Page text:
SP - Gnathostomata: Have a jaw. Have paired appendages.

Consists of 2 superclasses.


SC - Pisces: Fishes.


C - Chondrichthyes: Fish scales made of dentine and

enamel. Ex. sharks, skates, and rays

C - Osteichthyes: boney fishes.

SC - Tetrapoda: 4 limbed animals. There are 4 classes of



C - Amphibia: Lack scales. Respire through skin,

gills, lungs, or mouth linings. Eggs laid and

hatch in water.


O - Caudata: Salamanders.

O - Anura: Frogs an toads.

C - Reptilia: Dry scaley skin. Breath through lungs.

Eggs adapted to land.


O - Crocodilia: Alligators and crocodiles.

O - Testudines: Tortoises, and turtles.

O - Squamata: Lizards and snakes.

C - Aves: Birds/Feathered reptiles. Forelimbs adapted to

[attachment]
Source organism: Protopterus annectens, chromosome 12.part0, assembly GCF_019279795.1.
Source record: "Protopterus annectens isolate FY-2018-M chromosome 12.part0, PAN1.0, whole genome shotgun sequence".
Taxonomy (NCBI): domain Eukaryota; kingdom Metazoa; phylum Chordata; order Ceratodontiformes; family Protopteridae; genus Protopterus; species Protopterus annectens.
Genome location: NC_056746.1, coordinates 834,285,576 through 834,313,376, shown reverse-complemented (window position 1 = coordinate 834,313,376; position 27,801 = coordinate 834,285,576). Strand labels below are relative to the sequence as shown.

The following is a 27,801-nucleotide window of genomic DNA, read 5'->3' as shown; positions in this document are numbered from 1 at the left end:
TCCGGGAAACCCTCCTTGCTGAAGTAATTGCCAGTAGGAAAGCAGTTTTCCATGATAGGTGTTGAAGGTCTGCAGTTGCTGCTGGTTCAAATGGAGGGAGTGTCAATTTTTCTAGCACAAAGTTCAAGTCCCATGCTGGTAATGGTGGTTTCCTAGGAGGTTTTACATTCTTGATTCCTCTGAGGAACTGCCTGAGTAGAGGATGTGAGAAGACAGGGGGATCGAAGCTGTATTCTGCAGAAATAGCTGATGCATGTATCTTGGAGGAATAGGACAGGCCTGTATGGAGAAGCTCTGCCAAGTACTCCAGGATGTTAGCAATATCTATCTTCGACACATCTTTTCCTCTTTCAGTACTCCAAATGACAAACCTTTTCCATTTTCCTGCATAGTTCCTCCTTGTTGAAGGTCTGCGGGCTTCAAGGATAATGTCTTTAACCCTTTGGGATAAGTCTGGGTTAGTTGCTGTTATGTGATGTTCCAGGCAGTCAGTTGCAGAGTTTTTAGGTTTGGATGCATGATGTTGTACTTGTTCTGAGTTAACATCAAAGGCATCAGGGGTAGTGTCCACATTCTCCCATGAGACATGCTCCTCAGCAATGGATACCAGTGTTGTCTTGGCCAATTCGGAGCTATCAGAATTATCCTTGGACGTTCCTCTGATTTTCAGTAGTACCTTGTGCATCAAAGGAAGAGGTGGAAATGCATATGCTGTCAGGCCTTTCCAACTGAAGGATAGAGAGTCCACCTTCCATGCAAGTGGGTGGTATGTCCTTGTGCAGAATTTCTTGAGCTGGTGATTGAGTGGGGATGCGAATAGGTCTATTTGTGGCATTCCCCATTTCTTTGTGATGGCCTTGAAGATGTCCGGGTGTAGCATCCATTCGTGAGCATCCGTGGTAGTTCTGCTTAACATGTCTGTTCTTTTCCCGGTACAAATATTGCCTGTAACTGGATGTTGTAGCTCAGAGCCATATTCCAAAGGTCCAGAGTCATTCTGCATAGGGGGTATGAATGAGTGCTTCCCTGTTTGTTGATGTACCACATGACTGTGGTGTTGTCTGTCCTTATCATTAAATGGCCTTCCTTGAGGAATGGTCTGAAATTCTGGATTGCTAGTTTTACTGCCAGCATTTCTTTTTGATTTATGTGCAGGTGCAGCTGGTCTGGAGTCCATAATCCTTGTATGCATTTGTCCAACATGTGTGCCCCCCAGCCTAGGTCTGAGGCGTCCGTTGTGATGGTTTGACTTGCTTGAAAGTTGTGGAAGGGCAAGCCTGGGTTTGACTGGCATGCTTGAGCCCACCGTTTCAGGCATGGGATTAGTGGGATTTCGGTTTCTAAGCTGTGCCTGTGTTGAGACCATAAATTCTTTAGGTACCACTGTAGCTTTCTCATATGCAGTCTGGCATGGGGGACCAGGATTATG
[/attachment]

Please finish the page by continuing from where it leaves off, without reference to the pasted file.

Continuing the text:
wings. There are 27 Orders of birds, below are

some of the most commonly seen.


O - Gaviiformes: Strong, straight bill. Pointed

wings. Legs far back on body. Webbed toes.

Ex. loons.

O - Podicipediformes: Short wings. Ex. grebes.

O - Procellariiformes: Tubular nostrils. Hooked

bill. Long narrow wings. Oily feathers.

Ex. albatrosses, shearwaters, petrels.

O - Pelecaniformes: 4 toes joined in a common

web. Ex. pelicans, boobies, cormorants.

O - Ciconiiformes: Long-legged waders (toes

unwebbed). Long neck. Ex. herons, egrets,

bitterns, storks, spoonbills, flamingos.

O - Anseriformes: Usually flat bill. Ex. ducks,

geese, swans.

O - Falconiformes: Diurnal birds of prey. Ex.

vultures, kites, hawks, eagles, osprey,


O - Galliformes: Short bill. Short wings.

Ex. grouse, ptarmigans, quails, turkeys.

O - Gruiformes: Marsh birds. Ex. cranes, rails


O - Charadriiformes: Shorebirds. Ex. gulls,

terns, jacanas, snipes, oystercatchers,

plovers, sandpipers, avocets.

O - Columbiformes: Pidgeon-like birds.

Ex. pigeons, doves, sand grouse